Few questions to ponder
Machines are really good at providing answers. What differentiates humans is our ability to ask the right questions. During my career, I have found tremendous value in framing questions correctly and in being curious and tenacious about answering them. The best questions are the ones that are never satisfactorily answered, but the process of answering them leads to deep insights and growth. With that preamble, here are my current top five questions, that I am in the pursuit of answering.
What are your routines for managing and increasing your attention and energy? As I shared here, time management is over rated. I believe that it is more important to get better at managing one’s attention and energy as when you do those two well, time automagically gets managed.
How is your knowledge compounding? The process of learning something goes through several stages. For me, it is an iterative five step process that involves consuming, note taking, revising, practicing and teaching. The lynchpin habit here is good note taking. My current approach for this is the Zettelkasten method using roamresearch as the tool. If you are interested in sharpening your note taking skill, I highly recommend reading the book, How to take Smart Notes.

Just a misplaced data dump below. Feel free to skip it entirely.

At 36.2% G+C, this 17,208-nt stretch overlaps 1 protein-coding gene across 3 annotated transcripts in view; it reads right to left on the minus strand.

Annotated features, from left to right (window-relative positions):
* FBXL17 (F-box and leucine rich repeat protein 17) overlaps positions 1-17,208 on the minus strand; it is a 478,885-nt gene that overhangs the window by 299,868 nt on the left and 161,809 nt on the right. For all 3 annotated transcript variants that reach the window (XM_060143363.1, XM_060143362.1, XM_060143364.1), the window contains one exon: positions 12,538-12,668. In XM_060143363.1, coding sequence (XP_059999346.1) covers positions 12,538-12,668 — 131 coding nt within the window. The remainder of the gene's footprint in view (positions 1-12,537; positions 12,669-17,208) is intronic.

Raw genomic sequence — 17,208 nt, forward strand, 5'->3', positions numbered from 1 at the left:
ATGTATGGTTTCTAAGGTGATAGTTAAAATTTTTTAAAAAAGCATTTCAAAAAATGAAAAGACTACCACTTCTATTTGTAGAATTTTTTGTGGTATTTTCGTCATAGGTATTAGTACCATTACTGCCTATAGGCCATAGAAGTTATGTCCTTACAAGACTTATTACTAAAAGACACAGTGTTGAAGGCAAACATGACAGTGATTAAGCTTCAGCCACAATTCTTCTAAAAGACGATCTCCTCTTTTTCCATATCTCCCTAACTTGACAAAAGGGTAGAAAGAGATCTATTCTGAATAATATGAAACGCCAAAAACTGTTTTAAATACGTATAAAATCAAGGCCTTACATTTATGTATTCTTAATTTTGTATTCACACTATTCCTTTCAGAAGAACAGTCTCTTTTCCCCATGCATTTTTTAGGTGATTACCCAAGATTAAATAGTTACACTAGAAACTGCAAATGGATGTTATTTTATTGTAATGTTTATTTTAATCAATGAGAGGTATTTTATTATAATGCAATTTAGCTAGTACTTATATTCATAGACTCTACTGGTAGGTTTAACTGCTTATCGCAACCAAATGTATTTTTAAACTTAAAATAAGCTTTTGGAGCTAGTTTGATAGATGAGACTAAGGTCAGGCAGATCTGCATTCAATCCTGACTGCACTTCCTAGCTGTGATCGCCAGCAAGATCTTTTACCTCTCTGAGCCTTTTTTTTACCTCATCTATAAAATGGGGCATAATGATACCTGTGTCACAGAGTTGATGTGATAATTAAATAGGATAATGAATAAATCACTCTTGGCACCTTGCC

How are you limiting work you take on? Taking on too many things stands in the way of doing great work. In this article, Cal Newport makes a good case that in pursuing individual productivity, we are trapped in a perpetual cycle of creating work for each other which leaves us all over worked and overwhelmed. The discipline to not start a new thing until you have finished what is already on your plate will be the key differentiating skill for the foreseeable future. We all tend to be starters but success will increasingly favor the finishers.
What do you know will fail, but you are still doing it? This question was inspired by the conversation between Seth Godin and Tim Ferris in this podcast. In answering this question, I realized how often I like to take paths that I had already travelled, basking in the comfort of assured success. My foray to answering this so far has been small baby steps - a tennis drill that I have not tried, a recipe that I have not cooked, a habit that I have failed to make permanent.
What are you getting better at? People are fond of talking about things they are good at and humble bragging about things that they are bad at. Strengths and weaknesses are a point in time view of who you are. I found it more insightful to get a temporal view, which this question gets at. This question also shifts your attention to process over results, a central tenet of eastern wisdom.